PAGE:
CAEP FEI | Preparing for High Acuity Events – Stress Inoculation Training

In Education & Quality Improvement, Featured Education Innovations (FEI) by Chris HicksLeave a Comment

Raj is a first year resident who overhears that a trauma patient is being brought into the resuscitation bay. He races over and sees several people moving urgently to set up the room. The paramedics bring the patient into the room and quickly start telling him the history. Raj can feel the stress building within him and feels paralyzed and indecisive. After the shift, he wonders if there is a way for his training program to prepare him to deal with the acute high-stress experiences that he will encounter. 

The Emergency Department is often a high stress environment and it can be challenging to teach trainees to manage stress while providing effective patient care. This Feature Educational Innovation (FEI), titled “Preparing for High Acuity Events – Stress Inoculation Training” was originally posted by the CAEP EWG FEI Team on June 29, 2017 and answers the question: “How can we habituate team members to the deleterious effects of stress during acute high stress clinical events? A PDF version is available.

Description of the Innovation

What problem does this innovation solve?

Stress can have a profound impact, both positive and negative, on performance. Stress inoculation training is a paradigm trialed in the military and designed to habituate team members to the deleterious effects of acute stress on performance during high acuity, complex, high stress clinical events.


This innovation is a simulation-based intervention. It is based on stress inoculation training by using simulations to help team members habituate to stress. The innovation involves inter-professional education including Emergency Medicine Residents, General Surgery Residents, Emergency Medicine Nurses and Respiratory Therapists.

Necessary Resources

The required resources are nearly endless. This would require a multi-professional team to coordinate inter-professional simulation sessions, research associates to coordinate the investigative arm of the project, collaborators and confederates from nursing, respiratory therapy and local simulation centres.

The authors will will need to measure objective measurements of acute stress. These include heart rate variability, salivary cortisol, state-trait anxiety index, two-step cognitive appraisal tool, and team performance using an anchored behavioral rating scale.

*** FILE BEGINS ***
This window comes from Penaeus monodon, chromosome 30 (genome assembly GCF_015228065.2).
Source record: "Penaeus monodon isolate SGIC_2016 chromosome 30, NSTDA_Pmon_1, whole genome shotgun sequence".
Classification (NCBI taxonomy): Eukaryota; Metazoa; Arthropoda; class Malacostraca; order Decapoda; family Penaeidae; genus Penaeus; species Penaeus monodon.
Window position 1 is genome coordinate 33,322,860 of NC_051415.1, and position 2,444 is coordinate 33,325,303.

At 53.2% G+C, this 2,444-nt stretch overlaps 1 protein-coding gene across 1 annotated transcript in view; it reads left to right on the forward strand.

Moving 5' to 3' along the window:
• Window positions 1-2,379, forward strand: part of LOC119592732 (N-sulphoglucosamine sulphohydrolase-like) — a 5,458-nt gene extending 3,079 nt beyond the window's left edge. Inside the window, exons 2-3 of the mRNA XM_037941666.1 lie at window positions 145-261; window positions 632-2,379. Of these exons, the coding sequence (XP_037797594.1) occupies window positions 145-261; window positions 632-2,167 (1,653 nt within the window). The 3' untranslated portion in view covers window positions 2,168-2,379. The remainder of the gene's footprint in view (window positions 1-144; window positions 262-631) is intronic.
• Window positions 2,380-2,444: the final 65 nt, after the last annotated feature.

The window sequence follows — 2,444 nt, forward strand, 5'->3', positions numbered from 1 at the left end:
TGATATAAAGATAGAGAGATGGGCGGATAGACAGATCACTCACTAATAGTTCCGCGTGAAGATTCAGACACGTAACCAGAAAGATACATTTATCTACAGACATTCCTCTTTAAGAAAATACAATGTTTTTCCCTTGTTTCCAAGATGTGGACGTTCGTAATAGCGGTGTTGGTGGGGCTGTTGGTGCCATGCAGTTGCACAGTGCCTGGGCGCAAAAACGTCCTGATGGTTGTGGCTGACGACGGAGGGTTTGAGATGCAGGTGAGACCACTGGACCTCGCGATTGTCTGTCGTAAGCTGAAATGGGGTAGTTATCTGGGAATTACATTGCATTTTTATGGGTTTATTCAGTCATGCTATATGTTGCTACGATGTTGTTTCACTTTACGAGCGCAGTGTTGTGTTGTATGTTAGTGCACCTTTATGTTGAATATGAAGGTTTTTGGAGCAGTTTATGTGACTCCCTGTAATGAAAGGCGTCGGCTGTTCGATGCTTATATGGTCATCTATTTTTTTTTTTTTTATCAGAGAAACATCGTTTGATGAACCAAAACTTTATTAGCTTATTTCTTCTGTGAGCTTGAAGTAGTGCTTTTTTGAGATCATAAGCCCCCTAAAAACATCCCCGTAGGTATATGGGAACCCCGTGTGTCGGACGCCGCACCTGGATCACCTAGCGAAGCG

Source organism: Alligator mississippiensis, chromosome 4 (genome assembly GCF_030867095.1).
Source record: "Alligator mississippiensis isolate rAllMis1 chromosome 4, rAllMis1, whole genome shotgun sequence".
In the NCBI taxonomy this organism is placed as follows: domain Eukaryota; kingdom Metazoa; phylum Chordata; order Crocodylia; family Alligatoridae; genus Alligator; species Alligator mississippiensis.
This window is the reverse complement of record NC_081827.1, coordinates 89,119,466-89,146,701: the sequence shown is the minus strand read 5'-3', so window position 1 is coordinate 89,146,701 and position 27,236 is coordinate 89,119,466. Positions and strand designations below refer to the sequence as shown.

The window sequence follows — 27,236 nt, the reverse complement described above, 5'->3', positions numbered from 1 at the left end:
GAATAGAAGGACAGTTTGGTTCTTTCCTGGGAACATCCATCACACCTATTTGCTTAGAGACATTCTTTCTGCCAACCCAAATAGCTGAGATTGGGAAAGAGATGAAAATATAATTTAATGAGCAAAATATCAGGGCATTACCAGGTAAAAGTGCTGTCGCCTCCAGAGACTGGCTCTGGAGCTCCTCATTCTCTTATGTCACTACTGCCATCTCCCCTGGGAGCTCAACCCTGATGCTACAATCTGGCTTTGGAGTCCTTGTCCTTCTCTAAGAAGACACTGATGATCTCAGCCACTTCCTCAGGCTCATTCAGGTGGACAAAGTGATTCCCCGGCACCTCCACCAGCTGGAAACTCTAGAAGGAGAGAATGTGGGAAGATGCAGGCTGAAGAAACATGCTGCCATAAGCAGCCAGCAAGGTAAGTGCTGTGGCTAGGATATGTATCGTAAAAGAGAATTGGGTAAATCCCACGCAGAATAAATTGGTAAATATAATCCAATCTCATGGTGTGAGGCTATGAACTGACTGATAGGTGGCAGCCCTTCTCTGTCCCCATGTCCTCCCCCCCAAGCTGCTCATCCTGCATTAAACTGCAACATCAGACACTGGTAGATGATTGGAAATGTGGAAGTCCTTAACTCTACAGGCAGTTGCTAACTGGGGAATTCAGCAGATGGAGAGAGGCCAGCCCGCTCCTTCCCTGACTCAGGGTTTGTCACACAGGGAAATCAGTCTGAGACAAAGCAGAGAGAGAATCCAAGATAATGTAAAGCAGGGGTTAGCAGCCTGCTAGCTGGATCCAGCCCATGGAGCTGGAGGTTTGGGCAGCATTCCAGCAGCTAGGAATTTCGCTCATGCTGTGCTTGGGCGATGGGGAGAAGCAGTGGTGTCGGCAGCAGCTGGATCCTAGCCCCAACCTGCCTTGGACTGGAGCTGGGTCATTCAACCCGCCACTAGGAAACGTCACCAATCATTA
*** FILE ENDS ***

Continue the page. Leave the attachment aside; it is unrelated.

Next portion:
What educational theories or conceptual frameworks does it utilize?

The innovation focuses on State-dependent learning, Transfer-appropriate processing and Reflective practice. 1–4

What is the current status of this innovation?

The innovators are currently nearing the end of the study. They hope to publish an abstract soon.

Bottom Line

Stress inoculation training is believed to be an important component of psychological skills training, inter-professional team training, and human factors for complex medical events. Debriefing teams based on emotions and their impact on performance poses unique challenges for simulation educators.

What techniques do you use to cope with high-stress clinical events?

How does your residency program prepare its trainees to manage high-stress clinical events?


More about CAEP FEI

This post was originally authored for the Canadian Association of Emergency Physicians (CAEP) Feature Educational Innovations project sponsored by the CAEP Academic Section’s Education Working Group and edited by Drs. Teresa Chan and Julien Poitras. CAEP members receive FEI each month in the CAEP Communiqué. CanadiEM will be reposting some of these summaries, along with a case/contextualizing concept to highlight some recent medical education literature that is relevant to our nation’s teachers.[bg_faq_end]


Leblanc V, Regehr C, Tavares W, Scott A, Macdonald R, King K. The impact of stress on paramedic performance during simulated critical events. Prehosp Disaster Med. 2012;27(4):369-374. [PubMed]
Saunders T, Driskell J, Johnston J, Salas E. The effect of stress inoculation training on anxiety and performance. J Occup Health Psychol. 1996;1(2):170-186. [PubMed]
Harvey A, Nathens A, Bandiera G, Leblanc V. Threat and challenge: cognitive appraisal and stress responses in simulated trauma resuscitations. Med Educ. 2010;44(6):587-594. [PubMed]
LeBlanc V, Bandiera G. The effects of examination stress on the performance of emergency medicine residents. Med Educ. 2007;41(6):556-564. [PubMed]
Chris Hicks

Chris Hicks

Dr. Christopher Hicks is an emergency physician and trauma team leader at St. Michael’s Hospital in Toronto. He is an Education Research Scientist at the Li Ka Shing Knowledge Institute.

Chirag Bhat

Chirag Bhat is an Emergency Medicine resident at the University of Ottawa. He has interests in medical education and toxicology. He is a basketball fan and cheers for the Toronto Raptors.